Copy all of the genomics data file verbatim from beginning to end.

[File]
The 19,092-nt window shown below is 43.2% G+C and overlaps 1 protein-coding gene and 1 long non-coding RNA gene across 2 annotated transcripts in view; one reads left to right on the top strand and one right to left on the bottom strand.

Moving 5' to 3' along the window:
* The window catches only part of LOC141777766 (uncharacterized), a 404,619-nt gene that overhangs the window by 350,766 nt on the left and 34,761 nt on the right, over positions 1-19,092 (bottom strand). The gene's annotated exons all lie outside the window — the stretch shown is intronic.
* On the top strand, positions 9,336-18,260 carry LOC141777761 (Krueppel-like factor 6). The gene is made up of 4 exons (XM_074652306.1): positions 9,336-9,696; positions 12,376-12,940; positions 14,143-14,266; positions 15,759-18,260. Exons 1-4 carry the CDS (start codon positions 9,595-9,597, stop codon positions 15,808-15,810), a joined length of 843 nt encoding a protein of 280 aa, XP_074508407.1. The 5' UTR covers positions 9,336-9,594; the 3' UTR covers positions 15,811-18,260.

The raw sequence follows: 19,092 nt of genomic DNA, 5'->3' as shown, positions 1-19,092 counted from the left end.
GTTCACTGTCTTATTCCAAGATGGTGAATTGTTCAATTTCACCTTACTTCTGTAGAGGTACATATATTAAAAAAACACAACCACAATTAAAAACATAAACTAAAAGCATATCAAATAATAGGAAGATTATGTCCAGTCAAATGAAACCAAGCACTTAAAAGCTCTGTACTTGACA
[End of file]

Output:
The 19,092-nt window shown below is 43.2% G+C and overlaps 1 protein-coding gene and 1 long non-coding RNA gene across 2 annotated transcripts in view; one reads left to right on the top strand and one right to left on the bottom strand.

Moving 5' to 3' along the window:
* The window catches only part of LOC141777766 (uncharacterized), a 404,619-nt gene that overhangs the window by 350,766 nt on the left and 34,761 nt on the right, over positions 1-19,092 (bottom strand). The gene's annotated exons all lie outside the window — the stretch shown is intronic.
* On the top strand, positions 9,336-18,260 carry LOC141777761 (Krueppel-like factor 6). The gene is made up of 4 exons (XM_074652306.1): positions 9,336-9,696; positions 12,376-12,940; positions 14,143-14,266; positions 15,759-18,260. Exons 1-4 carry the CDS (start codon positions 9,595-9,597, stop codon positions 15,808-15,810), a joined length of 843 nt encoding a protein of 280 aa, XP_074508407.1. The 5' UTR covers positions 9,336-9,594; the 3' UTR covers positions 15,811-18,260.

The raw sequence follows: 19,092 nt of genomic DNA, 5'->3' as shown, positions 1-19,092 counted from the left end.
GTTCACTGTCTTATTCCAAGATGGTGAATTGTTCAATTTCACCTTACTTCTGTAGAGGTACATATATTAAAAAAACACAACCACAATTAAAAACATAAACTAAAAGCATATCAAATAATAGGAAGATTATGTCCAGTCAAATGAAACCAAGCACTTAAAAGCTCTGTACTTGACA